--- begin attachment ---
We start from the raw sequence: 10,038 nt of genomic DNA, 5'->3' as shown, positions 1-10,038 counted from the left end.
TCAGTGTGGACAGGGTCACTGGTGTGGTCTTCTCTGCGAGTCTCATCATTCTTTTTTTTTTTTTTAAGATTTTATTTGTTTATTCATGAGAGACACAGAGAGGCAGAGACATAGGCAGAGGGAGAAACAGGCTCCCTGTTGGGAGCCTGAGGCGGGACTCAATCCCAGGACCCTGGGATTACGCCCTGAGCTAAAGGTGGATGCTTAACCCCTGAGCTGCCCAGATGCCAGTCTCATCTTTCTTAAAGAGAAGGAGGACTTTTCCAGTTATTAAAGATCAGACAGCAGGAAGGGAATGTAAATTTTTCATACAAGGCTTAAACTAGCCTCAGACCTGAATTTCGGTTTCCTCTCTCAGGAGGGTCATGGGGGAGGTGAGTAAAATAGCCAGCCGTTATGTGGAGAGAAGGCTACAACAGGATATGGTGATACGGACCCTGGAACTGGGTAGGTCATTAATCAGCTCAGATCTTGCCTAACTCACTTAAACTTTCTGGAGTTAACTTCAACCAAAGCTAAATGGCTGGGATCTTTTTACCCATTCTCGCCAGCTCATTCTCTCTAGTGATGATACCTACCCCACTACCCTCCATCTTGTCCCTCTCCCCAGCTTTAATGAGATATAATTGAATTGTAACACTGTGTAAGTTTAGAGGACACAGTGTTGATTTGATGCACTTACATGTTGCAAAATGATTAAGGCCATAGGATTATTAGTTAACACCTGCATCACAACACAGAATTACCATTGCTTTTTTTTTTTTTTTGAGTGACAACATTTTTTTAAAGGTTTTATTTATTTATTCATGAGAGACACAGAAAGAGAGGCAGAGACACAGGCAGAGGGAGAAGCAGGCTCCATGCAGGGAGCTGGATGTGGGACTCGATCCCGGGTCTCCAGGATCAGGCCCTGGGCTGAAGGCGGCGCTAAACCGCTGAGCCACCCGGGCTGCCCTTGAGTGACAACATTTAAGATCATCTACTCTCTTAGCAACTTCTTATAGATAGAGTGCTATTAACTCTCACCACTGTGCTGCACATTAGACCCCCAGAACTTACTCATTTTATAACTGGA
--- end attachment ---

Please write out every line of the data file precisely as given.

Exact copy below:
We start from the raw sequence: 10,038 nt of genomic DNA, 5'->3' as shown, positions 1-10,038 counted from the left end.
TCAGTGTGGACAGGGTCACTGGTGTGGTCTTCTCTGCGAGTCTCATCATTCTTTTTTTTTTTTTTAAGATTTTATTTGTTTATTCATGAGAGACACAGAGAGGCAGAGACATAGGCAGAGGGAGAAACAGGCTCCCTGTTGGGAGCCTGAGGCGGGACTCAATCCCAGGACCCTGGGATTACGCCCTGAGCTAAAGGTGGATGCTTAACCCCTGAGCTGCCCAGATGCCAGTCTCATCTTTCTTAAAGAGAAGGAGGACTTTTCCAGTTATTAAAGATCAGACAGCAGGAAGGGAATGTAAATTTTTCATACAAGGCTTAAACTAGCCTCAGACCTGAATTTCGGTTTCCTCTCTCAGGAGGGTCATGGGGGAGGTGAGTAAAATAGCCAGCCGTTATGTGGAGAGAAGGCTACAACAGGATATGGTGATACGGACCCTGGAACTGGGTAGGTCATTAATCAGCTCAGATCTTGCCTAACTCACTTAAACTTTCTGGAGTTAACTTCAACCAAAGCTAAATGGCTGGGATCTTTTTACCCATTCTCGCCAGCTCATTCTCTCTAGTGATGATACCTACCCCACTACCCTCCATCTTGTCCCTCTCCCCAGCTTTAATGAGATATAATTGAATTGTAACACTGTGTAAGTTTAGAGGACACAGTGTTGATTTGATGCACTTACATGTTGCAAAATGATTAAGGCCATAGGATTATTAGTTAACACCTGCATCACAACACAGAATTACCATTGCTTTTTTTTTTTTTTTGAGTGACAACATTTTTTTAAAGGTTTTATTTATTTATTCATGAGAGACACAGAAAGAGAGGCAGAGACACAGGCAGAGGGAGAAGCAGGCTCCATGCAGGGAGCTGGATGTGGGACTCGATCCCGGGTCTCCAGGATCAGGCCCTGGGCTGAAGGCGGCGCTAAACCGCTGAGCCACCCGGGCTGCCCTTGAGTGACAACATTTAAGATCATCTACTCTCTTAGCAACTTCTTATAGATAGAGTGCTATTAACTCTCACCACTGTGCTGCACATTAGACCCCCAGAACTTACTCATTTTATAACTGGA